Mike


Post# 392176 , Reply# 9   5/21/2018 at 15:52 by Mike811 (Finland)        

mike811's profile picture
troopersam


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Post# 392177 , Reply# 10   5/21/2018 at 15:58 by Mike811 (Finland)        

mike811's profile picture
troopersam

For accurate airflow measurement Anemometer is needed.


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Post# 392180 , Reply# 11   5/21/2018 at 17:40 by blackheart (North Dakota)        
I use

A GM8901 anemometer if you measure in ft/min you multiply that figure by .026099 to get cfm, Another member calculated that out i just use his Figure. I also use the cuff from a baird meter to get a decent seal to the vane, and then for nozzle testing i've built a sealed wooden box to redirect all the flow to one hole for measurement.

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Post# 392181 , Reply# 12   5/21/2018 at 18:27 by luxflairguy (Wilmington, NC)        

Are Airstorm/Patriot vacuum even made anymore? All I can find are tools and bags on line.

Post# 392182 , Reply# 13   5/21/2018 at 20:49 by troopersam (Perris)        

Blackheart and Mike811, thank you! That was succinct and perfect!

Post# 392193 , Reply# 14   5/22/2018 at 05:45 by Mike811 (Finland)        

mike811's profile picture
I am going to build the airflow box. I also make different sizes adapter plates to fit my vacuum cleaner heads. For a seal I am going to use foam.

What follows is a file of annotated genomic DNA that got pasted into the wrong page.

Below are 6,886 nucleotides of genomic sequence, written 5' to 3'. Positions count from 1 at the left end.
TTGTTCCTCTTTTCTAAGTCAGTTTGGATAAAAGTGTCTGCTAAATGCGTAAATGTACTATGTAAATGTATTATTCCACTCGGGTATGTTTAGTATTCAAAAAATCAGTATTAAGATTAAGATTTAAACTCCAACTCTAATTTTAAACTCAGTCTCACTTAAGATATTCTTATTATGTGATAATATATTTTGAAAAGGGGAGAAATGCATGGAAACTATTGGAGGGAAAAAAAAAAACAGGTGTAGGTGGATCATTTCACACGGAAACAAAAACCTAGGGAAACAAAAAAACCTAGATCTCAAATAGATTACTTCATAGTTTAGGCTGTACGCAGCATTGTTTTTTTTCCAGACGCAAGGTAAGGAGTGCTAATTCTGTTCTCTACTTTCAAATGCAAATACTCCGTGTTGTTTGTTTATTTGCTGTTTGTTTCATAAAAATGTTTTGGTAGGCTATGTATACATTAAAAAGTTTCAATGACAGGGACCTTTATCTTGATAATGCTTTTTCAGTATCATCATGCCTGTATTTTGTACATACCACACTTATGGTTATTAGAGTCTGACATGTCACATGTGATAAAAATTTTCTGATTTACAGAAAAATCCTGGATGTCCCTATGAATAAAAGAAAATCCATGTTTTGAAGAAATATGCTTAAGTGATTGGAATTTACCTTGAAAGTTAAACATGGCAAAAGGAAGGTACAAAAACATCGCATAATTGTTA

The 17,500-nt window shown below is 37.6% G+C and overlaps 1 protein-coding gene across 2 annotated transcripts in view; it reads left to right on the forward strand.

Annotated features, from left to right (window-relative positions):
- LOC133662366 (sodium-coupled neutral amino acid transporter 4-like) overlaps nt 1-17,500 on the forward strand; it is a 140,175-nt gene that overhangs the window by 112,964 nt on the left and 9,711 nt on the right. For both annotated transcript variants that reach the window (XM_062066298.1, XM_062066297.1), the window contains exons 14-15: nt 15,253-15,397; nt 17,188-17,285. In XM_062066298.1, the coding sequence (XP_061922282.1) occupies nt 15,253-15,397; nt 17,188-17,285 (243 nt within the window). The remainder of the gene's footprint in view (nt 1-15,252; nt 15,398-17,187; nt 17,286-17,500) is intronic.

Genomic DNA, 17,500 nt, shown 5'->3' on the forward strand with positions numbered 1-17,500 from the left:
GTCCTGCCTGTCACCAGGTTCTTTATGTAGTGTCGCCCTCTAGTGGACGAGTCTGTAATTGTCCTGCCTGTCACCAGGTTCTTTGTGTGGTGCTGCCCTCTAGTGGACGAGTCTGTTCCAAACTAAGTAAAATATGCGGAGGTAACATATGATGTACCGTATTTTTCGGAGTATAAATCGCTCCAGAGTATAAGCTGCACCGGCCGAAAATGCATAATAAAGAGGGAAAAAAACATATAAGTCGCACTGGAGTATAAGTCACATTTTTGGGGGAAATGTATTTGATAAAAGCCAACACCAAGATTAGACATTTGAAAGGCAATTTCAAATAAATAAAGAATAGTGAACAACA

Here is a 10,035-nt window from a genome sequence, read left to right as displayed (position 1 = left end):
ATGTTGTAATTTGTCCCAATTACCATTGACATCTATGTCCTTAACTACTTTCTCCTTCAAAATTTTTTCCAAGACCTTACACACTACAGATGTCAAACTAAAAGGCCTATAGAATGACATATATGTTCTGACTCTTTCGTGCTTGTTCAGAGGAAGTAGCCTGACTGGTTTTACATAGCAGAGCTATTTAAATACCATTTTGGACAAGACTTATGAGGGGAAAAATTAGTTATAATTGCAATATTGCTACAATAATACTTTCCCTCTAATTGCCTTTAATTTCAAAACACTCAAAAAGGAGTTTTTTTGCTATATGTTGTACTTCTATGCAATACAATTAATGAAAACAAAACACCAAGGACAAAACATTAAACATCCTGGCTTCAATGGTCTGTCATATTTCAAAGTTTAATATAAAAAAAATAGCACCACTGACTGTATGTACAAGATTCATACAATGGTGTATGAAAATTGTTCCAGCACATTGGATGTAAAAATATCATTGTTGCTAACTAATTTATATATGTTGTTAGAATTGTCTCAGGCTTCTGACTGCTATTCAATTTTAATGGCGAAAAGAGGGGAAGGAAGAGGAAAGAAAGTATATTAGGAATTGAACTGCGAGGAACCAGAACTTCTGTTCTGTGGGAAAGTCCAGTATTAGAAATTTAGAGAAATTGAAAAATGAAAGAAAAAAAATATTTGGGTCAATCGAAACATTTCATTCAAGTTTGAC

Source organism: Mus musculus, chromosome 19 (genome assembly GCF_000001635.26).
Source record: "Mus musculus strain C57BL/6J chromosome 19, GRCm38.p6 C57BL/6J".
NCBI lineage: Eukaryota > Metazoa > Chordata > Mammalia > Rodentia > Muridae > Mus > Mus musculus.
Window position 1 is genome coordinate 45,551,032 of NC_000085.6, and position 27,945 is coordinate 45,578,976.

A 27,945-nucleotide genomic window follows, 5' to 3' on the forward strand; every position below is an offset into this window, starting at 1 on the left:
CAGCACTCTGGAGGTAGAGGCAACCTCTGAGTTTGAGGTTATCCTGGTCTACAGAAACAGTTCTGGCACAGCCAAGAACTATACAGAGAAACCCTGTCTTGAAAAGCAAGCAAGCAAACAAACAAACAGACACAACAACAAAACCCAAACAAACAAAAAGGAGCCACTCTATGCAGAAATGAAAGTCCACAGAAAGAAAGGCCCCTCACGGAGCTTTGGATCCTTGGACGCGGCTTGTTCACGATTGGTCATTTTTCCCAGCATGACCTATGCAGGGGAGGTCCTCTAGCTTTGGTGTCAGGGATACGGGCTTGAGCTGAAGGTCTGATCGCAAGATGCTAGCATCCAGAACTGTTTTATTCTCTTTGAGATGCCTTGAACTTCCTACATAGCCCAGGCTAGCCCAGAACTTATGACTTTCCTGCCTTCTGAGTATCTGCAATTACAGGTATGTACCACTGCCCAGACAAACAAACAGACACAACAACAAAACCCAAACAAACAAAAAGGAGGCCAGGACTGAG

GM8901 Anemometer is coming.


Post# 392206 , Reply# 15   5/22/2018 at 16:14 by sleepdoc (St. Louis, MO)        
Box

sleepdoc's profile picture
@blackheart, Doesn't the hole itself reduce the airflow and invalidate the test? I assume you've made it that size to fit the manometer, but Kirbys don't actually work like that when the brush housing is used. Please correct me if I'm mistaken.

Post# 392212 , Reply# 16   5/22/2018 at 19:41 by blackheart (North Dakota)        
*shrugs*

I'd imagine forcing the airflow through a smaller opening than the original probably does reduce it somewhat, however I cannot imagine it's a significant amount. I was getting a reading of about 137 or 138 for the Avalir. Even if the numbers are not fully accurate they still provide a comparison using the same tools, techniques and variables.

Post# 392232 , Reply# 17   5/23/2018 at 08:48 by sleepdoc (St. Louis, MO)        
Actually

sleepdoc's profile picture
It might not affect the results any more than attaching a Baird meter to any opening, since the meter itself has a fixed diameter. Even if it does affect it, it's consistent. Ultimately, you have to have some way to test airflow at the level of the floor nozzle, so I'd think that's as good as any. Are you able to put other uprights and power nozzles onto that box, or is it sized specifically for a Kirby?

Post# 392273 , Reply# 18   5/23/2018 at 21:52 by n0oxy (Saint Louis Missouri, United States)        
patriot

I'm not sure if the Patriots are still made, but greatvacs usually has some in stock and sells them at a good price, very similar to the older Tristar models.
Mike


Post# 392284 , Reply# 19   5/24/2018 at 09:23 by Vaclab (Pickerington, Ohio)        
Since the industry standard airflow hole is

vaclab's profile picture
Two inches in diameter, the total area of the intake hole just needs to be bigger. So a 2 inch round hole has an area of 3.14 square inches. If your top intake area is say 10" by 1.5", that would be 15 square inches, which is much larger.